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Title: HIV prevention for adolescents in South Africa : lessons from a process evaluation of a split-sex curriculum delivered in schools
Author: Dringus, S. S.
ISNI:       0000 0004 8506 6315
Awarding Body: London School of Hygiene & Tropical Medicine
Current Institution: London School of Hygiene and Tropical Medicine (University of London)
Date of Award: 2020
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The need for effective interventions to reduce sexual risk behaviour and prevent HIV among adolescents remains critical. In South Africa, which is enduring the world’s most severe HIV epidemic, approximately 30% of new infections occur among 15-24 year-olds. Prevention programmes delivered in schools are seen as an important strategy to increase knowledge and effect self-reported behaviours. The effectiveness of such programmes is often evaluated in randomised controlled trials, but process evaluations also play an essential role. Process evaluations can add understanding and depth to trial findings and advise on how the intervention can be adapted to enhance its likely effectiveness. This thesis presents results from a process evaluation of a split-sex, discussion-based curriculum delivered in 46 South African schools by local facilitators called “coaches”. It was implemented by the NGO Grassroot Soccer, and used sport themes, activities and metaphors in its activities. The curriculum primarily focused on reducing multiple sexual partners, age disparate sexual relationships and gender-based violence, and was one of two curriculums evaluated in the GOAL Trial, an RCT conducted amongst 4,500 high school participants in Cape Town and Port Elizabeth. The trial showed that the intervention was not effective in achieving its primary behavioural objectives, despite demonstrating increases in knowledge. Four key domains were assessed in this study; 1) the fidelity and quality of implementation, 2) facilitator training and experiences delivering the intervention, 3) participant engagement with, and perceived relevance of the programme, and 4) contextual factors affecting delivery and use of the programme. Data collection within these four domains consisted of: structured observations (n=49) of the delivery of intervention sessions, unstructured observations of the week-long training of facilitators in both sites, focus group discussions (n=3) with twenty-five facilitators, and an additional fifteen focus group discussions with students (n=99). The study found that the intervention was implemented with varying degrees of fidelity across sessions; that the intervention was initially received more favourably during training by female coaches compared to males, and that coaches engaged variably with aspects of the programme; and finally, the programme was perceived slightly differently between different groups of participants, but generally students appreciated the split-sex, discussion-based approach and found the topics relevant. Many said, however, that the programme needed to be longer, include more discussion around certain topics, and allow more dialogue between males and females. Based on findings emerging from this process evaluation, I suggest that the results of the GOAL Trial can be attributed, in part, to a combination of limitations in how the intervention was able to be implemented in practice, and an incomplete understanding of the functioning of intervention components, which lead to weaknesses in the theory underpinning the intervention.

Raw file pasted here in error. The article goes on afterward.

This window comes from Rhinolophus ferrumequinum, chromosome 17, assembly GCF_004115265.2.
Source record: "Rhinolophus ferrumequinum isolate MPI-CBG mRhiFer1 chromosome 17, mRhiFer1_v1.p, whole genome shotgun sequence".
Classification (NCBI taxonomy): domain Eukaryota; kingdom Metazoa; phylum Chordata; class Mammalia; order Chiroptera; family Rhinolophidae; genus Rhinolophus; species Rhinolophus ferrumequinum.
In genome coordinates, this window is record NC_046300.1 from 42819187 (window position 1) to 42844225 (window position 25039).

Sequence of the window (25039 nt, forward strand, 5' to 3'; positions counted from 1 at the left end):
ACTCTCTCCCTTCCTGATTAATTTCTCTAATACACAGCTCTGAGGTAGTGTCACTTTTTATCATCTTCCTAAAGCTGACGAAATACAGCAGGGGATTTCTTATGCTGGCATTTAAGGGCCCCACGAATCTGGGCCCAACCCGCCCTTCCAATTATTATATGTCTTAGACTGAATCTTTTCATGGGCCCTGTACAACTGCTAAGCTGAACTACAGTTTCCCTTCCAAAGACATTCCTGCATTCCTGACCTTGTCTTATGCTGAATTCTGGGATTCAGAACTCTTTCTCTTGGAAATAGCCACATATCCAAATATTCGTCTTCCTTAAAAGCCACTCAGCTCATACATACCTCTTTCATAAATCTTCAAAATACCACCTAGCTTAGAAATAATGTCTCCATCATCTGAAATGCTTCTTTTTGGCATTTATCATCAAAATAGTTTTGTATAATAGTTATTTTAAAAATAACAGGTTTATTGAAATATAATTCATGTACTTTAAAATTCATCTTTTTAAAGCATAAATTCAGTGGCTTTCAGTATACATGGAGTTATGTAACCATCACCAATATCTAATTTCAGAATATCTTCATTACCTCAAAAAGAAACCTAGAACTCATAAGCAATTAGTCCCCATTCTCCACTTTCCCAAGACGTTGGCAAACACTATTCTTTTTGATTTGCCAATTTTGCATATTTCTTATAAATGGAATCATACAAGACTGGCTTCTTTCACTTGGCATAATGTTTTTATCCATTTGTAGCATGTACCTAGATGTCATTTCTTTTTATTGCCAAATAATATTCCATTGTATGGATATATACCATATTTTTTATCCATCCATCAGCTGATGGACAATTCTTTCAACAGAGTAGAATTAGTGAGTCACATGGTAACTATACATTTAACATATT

Supervisor: Ross, David ; Warwick, Ian ; Venables, Emilie Sponsor: Bloomsbury PhD Scholarship
Qualification Name: Thesis (Ph.D.) Qualification Level: Doctoral